3. Tim

    Simply stunning post My Love. I wish the people in NY who need to read and understand these words would take the time to read them and then have the courage to leave a comment. But we all know that will not happen. You are truly gifted.

    See you soon.
    Love you,

  4. Jaime

    Ah, this is yet another reason we love you! I have talismans too. Odd things, no none thinks special but me. That’s why they are special. I like things minimal. Trinkets & set arounds drive me bonkers. But sometimes there are those special knickknacks that make the cut. Both of my grandmothers had dementia/Alzheimers and One im pretty sure could have made a “Hoarders” episode. Ahh, children of The Depression. So Peri gets me in the feels alot. Ready to see how she handles this next installment.

  5. Amy

    Ah! The last two lines. I think I’m reading a sweet account of meaningful objects, and suddenly I’m crying.

  6. Your collection isn’t made up of objects, but memory hooks. Thank you for this.

  7. Jeffrey

    I first started reading your books when I was locked up and I just loved your Vampire series with jinks,lol,my mind has drawn a blank.I plan on buying each of these books and read again and again,Where I was they didn’t have several of of the series so I missed them.

  8. faithhunter

    I found my candle recently. (2 actually, 1 red and 1 green. No idea why I ended up with 2.) I keep stuff too including a crocheted horse you made for me. I don’t keep much anymore either. But some things matter. And friends are with me always anyway. Love you!

    • Gwen! You kept your candle! I thought I was the only one.
      Who needs nets when my friends give me wings, eh?
      I’ll never forget your gift of time and wisdom in this freaky job, and I could not have done it without you. All my heros get white steeds.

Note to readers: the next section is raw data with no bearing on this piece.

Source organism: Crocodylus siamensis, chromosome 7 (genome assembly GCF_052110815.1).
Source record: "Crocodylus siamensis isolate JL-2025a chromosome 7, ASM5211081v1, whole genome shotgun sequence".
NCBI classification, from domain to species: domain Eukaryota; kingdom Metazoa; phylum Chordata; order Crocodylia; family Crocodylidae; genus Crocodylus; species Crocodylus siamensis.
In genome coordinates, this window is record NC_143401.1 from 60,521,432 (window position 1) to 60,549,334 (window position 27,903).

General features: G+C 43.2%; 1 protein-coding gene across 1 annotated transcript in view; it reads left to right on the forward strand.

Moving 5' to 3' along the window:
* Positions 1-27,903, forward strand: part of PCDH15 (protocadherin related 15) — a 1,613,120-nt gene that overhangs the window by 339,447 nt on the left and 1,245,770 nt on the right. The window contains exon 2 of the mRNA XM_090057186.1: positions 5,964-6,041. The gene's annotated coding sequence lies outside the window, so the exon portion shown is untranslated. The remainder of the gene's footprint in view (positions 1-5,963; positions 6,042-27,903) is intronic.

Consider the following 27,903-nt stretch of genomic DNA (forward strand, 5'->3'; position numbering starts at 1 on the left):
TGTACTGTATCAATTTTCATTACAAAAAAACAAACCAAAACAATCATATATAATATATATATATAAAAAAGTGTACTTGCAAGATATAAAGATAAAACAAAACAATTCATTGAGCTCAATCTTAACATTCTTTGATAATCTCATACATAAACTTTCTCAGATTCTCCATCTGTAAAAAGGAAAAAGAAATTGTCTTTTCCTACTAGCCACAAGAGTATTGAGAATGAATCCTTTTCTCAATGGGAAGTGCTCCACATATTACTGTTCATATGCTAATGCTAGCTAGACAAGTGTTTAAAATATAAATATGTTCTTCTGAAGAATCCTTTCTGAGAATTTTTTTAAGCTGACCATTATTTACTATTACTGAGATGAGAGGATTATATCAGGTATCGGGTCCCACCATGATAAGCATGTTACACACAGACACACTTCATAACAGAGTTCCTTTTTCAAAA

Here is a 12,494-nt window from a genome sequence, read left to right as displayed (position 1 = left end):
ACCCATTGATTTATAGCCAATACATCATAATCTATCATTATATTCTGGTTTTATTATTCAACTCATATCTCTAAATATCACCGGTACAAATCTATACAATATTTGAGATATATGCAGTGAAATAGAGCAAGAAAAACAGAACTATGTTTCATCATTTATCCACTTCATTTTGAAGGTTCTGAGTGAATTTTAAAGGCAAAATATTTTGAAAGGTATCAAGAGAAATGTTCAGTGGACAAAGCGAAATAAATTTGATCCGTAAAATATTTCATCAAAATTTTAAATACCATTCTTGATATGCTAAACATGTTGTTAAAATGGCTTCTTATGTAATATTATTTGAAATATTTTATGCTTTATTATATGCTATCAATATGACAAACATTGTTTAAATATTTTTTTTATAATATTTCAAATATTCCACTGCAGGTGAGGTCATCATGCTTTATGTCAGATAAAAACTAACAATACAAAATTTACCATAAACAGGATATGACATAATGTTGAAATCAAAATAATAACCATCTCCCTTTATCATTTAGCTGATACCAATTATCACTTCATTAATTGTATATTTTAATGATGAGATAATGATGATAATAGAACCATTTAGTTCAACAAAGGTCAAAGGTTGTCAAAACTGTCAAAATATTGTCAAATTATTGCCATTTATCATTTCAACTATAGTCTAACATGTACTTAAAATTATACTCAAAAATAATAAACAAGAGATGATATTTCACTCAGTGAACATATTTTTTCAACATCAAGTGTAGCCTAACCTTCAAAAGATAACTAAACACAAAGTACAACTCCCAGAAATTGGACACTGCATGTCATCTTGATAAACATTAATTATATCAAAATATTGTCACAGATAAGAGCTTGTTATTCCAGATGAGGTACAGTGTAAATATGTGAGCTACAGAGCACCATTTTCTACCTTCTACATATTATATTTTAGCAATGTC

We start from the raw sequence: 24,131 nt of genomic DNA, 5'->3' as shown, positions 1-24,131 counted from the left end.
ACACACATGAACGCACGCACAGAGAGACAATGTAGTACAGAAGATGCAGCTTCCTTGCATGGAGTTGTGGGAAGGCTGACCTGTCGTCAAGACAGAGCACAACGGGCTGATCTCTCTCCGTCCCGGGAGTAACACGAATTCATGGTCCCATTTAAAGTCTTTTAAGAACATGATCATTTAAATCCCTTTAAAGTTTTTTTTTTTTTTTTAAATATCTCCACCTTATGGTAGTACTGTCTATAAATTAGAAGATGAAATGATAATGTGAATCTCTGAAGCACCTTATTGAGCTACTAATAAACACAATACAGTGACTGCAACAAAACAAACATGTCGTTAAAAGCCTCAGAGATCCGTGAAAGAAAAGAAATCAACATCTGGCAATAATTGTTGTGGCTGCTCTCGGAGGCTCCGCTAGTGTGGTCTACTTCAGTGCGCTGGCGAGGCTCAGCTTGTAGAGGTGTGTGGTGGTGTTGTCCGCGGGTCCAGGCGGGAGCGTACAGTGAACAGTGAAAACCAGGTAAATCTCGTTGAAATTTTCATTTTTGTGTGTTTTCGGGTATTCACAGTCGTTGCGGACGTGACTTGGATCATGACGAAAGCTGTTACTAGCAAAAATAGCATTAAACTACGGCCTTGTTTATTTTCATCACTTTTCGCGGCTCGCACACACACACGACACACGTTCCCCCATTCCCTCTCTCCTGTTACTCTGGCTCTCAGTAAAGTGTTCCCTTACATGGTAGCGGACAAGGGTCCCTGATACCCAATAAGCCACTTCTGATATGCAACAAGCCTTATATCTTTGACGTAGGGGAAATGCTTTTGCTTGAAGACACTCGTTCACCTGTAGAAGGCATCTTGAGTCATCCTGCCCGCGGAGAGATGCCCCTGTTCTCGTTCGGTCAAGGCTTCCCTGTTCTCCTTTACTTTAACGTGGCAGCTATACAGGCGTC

Love you, too.

  9. I’m the opposite of you — a total packrat — I would have to burn my house down with everything inside but my cat, my laptop, and a very small bag of things like those you mentioned.But they are on special shelves in my room where I can always see them and reach them.

    Thanks for sharing this!

  10. Beautiful, beautiful post. This inspires me so much. I really needed this. Thanks so much.

  11. weeping… the quietness of those last 2 lines.

  12. Elizabeth

    Keep that that makes you feel

  13. Maybe you can sell your editor/publisher on iPad Pro and Pencil – all the fun of marking up a manuscript by hand, and none of the print costs… (Plus it’s just really cool and futuristic!)

  14. Ed Carson

    One of the most beautiful posts you have ever shared with us.

  15. JerryC

    Kim, you are far from being a hoarder. The stuff you are collecting is actually gaining both intrinsic value and sentimental value. The stuff I collect steadily loses both. Yet I throw little of it away. I wish I were one or two or more percentile points like you, butcalas … I don’t see myself moving in that direction. I think it might be hereditary

  16. Kelly

    i think its cool to keep some things…it helps to remind yourself off both good and bad(?) memories…and they are YOURS…which is the important thing to always remember

  17. Saz

    I think this is a great way to remember the important things… A bit like Peri and her talismans?


  18. Angie White

    Kim i am the same way! Except i have all kinds of “collections” that are nothing more than junk to some but are precious to me, just ask my mother in law who saw most of my prettys for the first time this last weekend… I even have my rachel collection (that inclued all of your books that i have read and reread even though you signed them, every last one) and now im starting a perry collection too 🙂 however my biggest collection kthat is technically mine my husbands and daughters lol) is our Doctor stuff! We are still waiting for the titillating sound of our favorite time traveling space ship so we can go have amazing adventures:D